Eagles news and notes for 11/30
Eagles-Packers: The hit was crushing in every regard, to both Aaron Rodgers and to the Eagles' chances of beating the Packers on Monday night, and the damnedest thing in its aftermath was that Fletcher Cox didn't think he had done anything wrong.
Third and 4 for the Packers late in the third quarter, the Eagles down by four points and desperate to get the ball back, and Cox couldn't help himself. Just after Rodgers threw an incomplete pass, Cox delivered a blow that a pro wrestler would have been proud of, using his left arm to clothesline Rodgers as if the removal of Rodgers' larynx were Cox's only aim. It was an obvious roughing-the-passer penalty, and it helped turn what should have been a Packers three-and-out into a 13-play touchdown drive - the third time this season that Cox has committed that infraction on third down, the third time that the opposing offense scored a touchdown on the extended possession. Yet in the Eagles' locker room after their 27-13 loss, Cox copped to disputing the call with the official who made it.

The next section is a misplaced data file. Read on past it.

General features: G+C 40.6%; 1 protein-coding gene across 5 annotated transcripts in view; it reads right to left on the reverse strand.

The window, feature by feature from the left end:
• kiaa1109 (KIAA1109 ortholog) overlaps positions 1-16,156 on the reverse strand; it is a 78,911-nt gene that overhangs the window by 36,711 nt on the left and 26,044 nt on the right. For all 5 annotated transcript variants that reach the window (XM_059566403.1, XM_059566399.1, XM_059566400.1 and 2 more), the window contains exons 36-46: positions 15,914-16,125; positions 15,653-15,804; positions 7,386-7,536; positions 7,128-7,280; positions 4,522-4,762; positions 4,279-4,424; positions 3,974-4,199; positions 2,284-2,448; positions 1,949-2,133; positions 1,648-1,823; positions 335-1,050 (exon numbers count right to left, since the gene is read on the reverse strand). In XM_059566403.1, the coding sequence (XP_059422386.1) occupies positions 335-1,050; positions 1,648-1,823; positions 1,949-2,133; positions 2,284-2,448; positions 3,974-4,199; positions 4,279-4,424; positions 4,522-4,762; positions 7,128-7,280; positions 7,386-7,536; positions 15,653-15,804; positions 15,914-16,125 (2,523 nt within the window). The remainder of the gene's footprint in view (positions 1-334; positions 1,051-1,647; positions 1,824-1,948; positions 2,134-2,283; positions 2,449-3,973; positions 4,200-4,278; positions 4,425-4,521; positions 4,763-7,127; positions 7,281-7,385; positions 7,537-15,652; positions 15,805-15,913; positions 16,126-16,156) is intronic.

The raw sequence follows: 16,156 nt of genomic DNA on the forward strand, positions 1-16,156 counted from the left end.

"He just said it was one of those things where it was close, so he's got to call it," Cox said. "That's how they're protecting the quarterbacks. . . . I thought it was a clean hit until I got up and saw the flag. I thought it was a clean hit. Like I said earlier, it's hard to really stop 300 pounds when you get going."
Hard to stop, sure, but lately, harder to start. For a six-year contract extension worth $63 million in guaranteed money and that could top out at $103 million, the Eagles have for seven consecutive games seen Cox deliver a sliver of the production that a player paid so much ought to deliver. After winning the NFC defensive player of the month award for September, after racking up 11 solo tackles and four sacks in his first four games, Cox has eight solo tackles and no sacks since. He had an assisted tackle Monday; that's all.